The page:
Two hundred years ago, there was a place called North Amerigo (or was it North America? I can never remember the name). Once, it was the home of the greatest scientific discoveries, from space travel to quantum physics to genetics. The most significant development of them all was the discovery of BIONs, which allowed for human immortality. For the first time, people were healthy, young, and immortal – but this development came at a cost.
Soon, the population exploded into levels that were hardly sustainable. The overpopulation problem in North Amerigo was only fueled by global warming, which caused rising sea levels and a dramatic loss of land. A war ensued between the upper-class citizens – who were immortal and had obtained much of the remaining resources to sell for profit – and the lower-class citizens – who were poor, unable to afford these resources, and usually unable to afford immortality. From the chaos, a country called the Confederal Districts emerged.
For the next few weeks, I’ll be talking about the world of the Divinity Bureau and how 21st-century issues shaped the Confederal Districts. As a disclaimer, I should mention that the Confederal Districts is a fictional world and the laws that govern it are merely figments of my imagination. That being said, the book was heavily influenced by current events, and I think it’s worth looking at the factors that influenced the world that was built.
The first factor that I had to consider was the size of the new world that April and Roman were living in. As I write this, I’m living in a world that’s home to 7.4 billion people and a country of 314 million. Projections estimate that the USA will be at 400 million people by the year 2050. I couldn’t even dare bring myself to think of where we’d be at in one hundred and fifty years, which is when April and Roman’s story takes place (though if you’re curious to know what our population will be like, I’ll be addressing that in another post in the coming weeks!).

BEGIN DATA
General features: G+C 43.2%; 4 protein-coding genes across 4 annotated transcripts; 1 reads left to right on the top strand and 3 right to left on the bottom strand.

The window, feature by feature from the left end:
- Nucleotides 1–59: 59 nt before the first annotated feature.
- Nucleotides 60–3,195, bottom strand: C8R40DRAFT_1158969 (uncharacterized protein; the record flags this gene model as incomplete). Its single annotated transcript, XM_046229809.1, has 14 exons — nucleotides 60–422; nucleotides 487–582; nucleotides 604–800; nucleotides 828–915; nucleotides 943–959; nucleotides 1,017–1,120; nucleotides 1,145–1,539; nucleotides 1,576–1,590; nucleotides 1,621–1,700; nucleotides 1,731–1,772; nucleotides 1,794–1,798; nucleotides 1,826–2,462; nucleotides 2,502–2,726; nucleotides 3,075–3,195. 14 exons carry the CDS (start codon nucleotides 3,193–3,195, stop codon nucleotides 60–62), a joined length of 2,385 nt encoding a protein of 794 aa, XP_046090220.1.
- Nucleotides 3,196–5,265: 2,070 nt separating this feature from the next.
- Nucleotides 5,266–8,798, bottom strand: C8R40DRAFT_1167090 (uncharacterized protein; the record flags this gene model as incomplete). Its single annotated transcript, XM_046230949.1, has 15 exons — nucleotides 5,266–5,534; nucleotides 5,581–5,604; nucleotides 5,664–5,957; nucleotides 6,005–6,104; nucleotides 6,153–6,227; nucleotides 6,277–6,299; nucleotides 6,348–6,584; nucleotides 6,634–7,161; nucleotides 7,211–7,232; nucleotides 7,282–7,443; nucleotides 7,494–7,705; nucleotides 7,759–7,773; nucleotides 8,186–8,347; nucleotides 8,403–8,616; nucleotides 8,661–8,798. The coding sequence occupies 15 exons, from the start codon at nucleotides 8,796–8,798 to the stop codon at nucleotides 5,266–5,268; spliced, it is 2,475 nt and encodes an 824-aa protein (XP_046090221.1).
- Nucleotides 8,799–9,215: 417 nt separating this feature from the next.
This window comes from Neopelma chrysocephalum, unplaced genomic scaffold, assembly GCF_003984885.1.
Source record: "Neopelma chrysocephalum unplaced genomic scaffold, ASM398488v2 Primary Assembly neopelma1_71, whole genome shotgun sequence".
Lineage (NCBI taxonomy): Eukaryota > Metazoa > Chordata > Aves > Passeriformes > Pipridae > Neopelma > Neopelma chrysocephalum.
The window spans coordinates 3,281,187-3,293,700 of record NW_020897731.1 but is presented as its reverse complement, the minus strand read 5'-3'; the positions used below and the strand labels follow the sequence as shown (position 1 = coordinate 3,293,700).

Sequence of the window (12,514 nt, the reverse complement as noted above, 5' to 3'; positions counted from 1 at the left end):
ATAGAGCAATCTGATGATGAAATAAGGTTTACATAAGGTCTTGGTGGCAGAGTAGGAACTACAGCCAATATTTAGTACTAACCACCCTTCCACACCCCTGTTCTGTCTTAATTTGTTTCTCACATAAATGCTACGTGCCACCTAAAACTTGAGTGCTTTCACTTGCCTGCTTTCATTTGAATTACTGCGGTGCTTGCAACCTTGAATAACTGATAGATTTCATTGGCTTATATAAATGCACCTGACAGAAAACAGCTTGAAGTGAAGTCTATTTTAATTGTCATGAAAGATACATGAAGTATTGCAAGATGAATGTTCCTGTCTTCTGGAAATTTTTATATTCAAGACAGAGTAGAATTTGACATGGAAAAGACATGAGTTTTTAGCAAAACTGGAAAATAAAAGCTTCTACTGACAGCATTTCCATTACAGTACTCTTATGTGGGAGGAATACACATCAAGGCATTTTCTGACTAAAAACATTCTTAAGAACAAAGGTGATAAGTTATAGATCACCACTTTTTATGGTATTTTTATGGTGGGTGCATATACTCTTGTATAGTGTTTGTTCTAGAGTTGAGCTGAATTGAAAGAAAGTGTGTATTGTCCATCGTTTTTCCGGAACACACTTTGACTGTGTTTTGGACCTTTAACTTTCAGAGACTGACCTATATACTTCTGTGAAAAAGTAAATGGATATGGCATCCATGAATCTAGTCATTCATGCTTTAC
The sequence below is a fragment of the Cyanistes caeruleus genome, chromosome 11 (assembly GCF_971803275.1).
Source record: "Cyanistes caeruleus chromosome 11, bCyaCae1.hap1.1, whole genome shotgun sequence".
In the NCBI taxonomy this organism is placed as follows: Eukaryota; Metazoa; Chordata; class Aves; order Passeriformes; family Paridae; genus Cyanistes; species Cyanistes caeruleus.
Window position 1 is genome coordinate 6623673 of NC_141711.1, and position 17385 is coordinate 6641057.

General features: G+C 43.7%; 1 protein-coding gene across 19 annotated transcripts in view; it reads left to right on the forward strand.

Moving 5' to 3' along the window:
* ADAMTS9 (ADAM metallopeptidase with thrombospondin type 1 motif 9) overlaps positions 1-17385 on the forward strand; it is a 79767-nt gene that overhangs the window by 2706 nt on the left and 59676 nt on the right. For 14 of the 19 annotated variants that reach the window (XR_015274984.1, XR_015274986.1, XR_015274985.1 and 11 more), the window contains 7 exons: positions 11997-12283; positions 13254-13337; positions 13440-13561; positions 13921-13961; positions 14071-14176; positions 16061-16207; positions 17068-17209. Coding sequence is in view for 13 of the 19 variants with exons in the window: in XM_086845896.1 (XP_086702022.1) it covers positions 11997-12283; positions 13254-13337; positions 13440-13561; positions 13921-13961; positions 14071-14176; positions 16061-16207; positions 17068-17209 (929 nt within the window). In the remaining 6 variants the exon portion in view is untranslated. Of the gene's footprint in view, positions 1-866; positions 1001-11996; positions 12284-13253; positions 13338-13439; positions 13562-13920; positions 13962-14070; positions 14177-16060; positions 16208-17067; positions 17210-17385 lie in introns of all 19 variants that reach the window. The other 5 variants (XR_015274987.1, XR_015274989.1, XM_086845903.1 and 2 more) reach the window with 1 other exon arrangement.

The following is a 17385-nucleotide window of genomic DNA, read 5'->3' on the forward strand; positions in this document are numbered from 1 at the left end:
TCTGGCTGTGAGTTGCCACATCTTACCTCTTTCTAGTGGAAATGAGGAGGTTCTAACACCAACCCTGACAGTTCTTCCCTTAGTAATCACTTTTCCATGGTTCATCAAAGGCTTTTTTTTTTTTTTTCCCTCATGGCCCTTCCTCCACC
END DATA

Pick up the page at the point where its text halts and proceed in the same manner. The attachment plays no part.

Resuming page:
The one thing we do know is that our future looks warmer. In the last fifty years, the average global temperature has increased. All but one of the 16 hottest years in NASA’s 134-year recorded history has occurred since the year 2000. And scientists say that we could see an increase in the average temperature by ten degrees by the end of the century if we don’t curb emissions. (Source: NRDC)
One side effect of global warming is the melting of ice at the poles and on mountain tops. There are more than five million cubic miles of ice on Earth; if the ice melted, our sea level would rise by 216 feet. This fact heavily influenced the world building of the Confederal Districts, and I imagined April and Roman living in a world where there were more people and less land. Here’s an outline of the Confederal Districts:
Seems like your typical dystopian world, right? (Sorry, Mexico and Canada. I had to take some artistic liberties…). Mind you, I designed this map when I was still a rookie at Photoshop. Except here’s what National Geographic thinks the world will look like once the ice caps melt:
The good news: scientists say that it would take five thousand years to melt all the ice caps. Yet the bad news is that if we expect our race to still be around by then, the time to act is now.
More effects of global warming:
Throughout The Divinity Bureau, Roman and April find themselves battling air pollution; even to the point where they need face masks to go outside.
Does it sound like science fiction?
And yet, cities across the world find themselves battling ammonia, formic acid, methanol, and ozone. Even today.
Next week: We’ll be learning more about how modern-day politics influenced the world of the Divinity Bureau. Interested in learning more about Roman, April, and the Confederal Districts? Check out the book here. You can even read an excerpt!